For the three different materials, the experimental relationships between the normalized critical SIF and crack length are given as symbols in figure 8. By contrast, for a given material with properties specified in table 2, such relationship can be obtained from (3.4) or (3.1) for RCs or HPCs, respectively; the results are represented by lines in figure 8. The good agreement between them has validated the current approach. The only notable difference is that equation (3.4) seems to have underestimated the fracture toughness of soda-lime glass. Next, we examine the proposed technique via parallel experiments on several brittle materials.

## 4. Experimental verification and discussion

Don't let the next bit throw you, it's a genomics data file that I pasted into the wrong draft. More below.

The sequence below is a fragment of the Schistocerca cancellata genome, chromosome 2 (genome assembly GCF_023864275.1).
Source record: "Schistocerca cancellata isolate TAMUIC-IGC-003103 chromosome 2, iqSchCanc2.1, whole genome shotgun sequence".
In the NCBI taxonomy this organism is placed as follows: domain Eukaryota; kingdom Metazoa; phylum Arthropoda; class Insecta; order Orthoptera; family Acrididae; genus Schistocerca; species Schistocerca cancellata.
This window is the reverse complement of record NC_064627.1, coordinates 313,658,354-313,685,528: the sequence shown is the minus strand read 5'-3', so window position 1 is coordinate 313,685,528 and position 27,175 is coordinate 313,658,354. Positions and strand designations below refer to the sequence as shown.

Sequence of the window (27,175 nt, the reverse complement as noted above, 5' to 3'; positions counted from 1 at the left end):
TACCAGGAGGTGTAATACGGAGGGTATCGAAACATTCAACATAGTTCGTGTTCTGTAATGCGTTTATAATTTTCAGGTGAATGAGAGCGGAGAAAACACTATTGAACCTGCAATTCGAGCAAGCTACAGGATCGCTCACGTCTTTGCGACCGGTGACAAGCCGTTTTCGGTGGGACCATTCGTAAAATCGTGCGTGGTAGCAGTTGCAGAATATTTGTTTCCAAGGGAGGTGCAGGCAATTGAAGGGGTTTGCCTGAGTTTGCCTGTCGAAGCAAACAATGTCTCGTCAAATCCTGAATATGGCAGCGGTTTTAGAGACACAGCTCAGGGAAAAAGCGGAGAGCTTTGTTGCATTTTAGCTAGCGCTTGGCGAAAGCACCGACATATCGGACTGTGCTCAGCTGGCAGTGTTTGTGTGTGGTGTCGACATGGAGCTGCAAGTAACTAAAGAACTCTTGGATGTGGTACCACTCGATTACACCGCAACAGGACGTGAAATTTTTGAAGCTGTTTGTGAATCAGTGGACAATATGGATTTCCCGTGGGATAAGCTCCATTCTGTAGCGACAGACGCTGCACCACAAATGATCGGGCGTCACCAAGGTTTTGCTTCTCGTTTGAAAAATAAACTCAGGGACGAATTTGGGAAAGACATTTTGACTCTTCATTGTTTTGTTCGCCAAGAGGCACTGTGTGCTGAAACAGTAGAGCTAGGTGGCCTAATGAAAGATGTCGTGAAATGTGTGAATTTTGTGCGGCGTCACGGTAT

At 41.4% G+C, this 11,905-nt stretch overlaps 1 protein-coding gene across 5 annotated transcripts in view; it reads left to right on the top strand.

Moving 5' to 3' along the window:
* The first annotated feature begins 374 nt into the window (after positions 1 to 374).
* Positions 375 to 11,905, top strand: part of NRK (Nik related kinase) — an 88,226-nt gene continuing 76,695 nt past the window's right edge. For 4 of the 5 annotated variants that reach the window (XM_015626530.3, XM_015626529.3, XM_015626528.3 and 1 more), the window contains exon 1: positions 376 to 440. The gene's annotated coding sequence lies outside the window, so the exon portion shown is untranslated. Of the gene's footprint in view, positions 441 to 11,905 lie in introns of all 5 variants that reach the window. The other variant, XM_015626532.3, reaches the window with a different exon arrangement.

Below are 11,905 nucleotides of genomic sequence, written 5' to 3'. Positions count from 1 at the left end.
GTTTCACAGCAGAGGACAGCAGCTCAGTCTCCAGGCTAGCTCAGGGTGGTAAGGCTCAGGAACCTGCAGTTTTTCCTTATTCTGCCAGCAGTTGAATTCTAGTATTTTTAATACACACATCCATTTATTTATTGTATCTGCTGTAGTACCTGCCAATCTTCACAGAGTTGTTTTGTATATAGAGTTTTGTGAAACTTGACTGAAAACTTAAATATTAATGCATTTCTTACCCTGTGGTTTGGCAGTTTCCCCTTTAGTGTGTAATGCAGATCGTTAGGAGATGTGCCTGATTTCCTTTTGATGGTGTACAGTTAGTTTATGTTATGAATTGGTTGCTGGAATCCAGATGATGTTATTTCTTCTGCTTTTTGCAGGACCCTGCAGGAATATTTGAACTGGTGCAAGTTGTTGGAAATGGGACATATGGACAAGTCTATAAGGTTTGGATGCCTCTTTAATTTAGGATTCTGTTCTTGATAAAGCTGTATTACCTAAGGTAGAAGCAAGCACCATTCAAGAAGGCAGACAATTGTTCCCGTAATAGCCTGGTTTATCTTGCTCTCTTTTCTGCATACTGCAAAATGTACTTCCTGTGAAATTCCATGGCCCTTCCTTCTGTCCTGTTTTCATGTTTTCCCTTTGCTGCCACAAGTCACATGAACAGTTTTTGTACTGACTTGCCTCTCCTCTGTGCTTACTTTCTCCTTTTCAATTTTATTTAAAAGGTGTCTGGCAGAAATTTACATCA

Three materials (table 3) are chosen for the experiment: soda-lime glass; Si_{3}N_{4}; and TiB_{2}. Their elastic modulus and yield strength are measured from established indentation techniques (Chen *et al*. 2007), which are also close to the values reported in literature. In addition, the fracture toughness *K*_{C} of these materials is measured from the average of standard Chevron notch tests (Yonezu *et al*. 2002), denoted as the reference fracture toughness.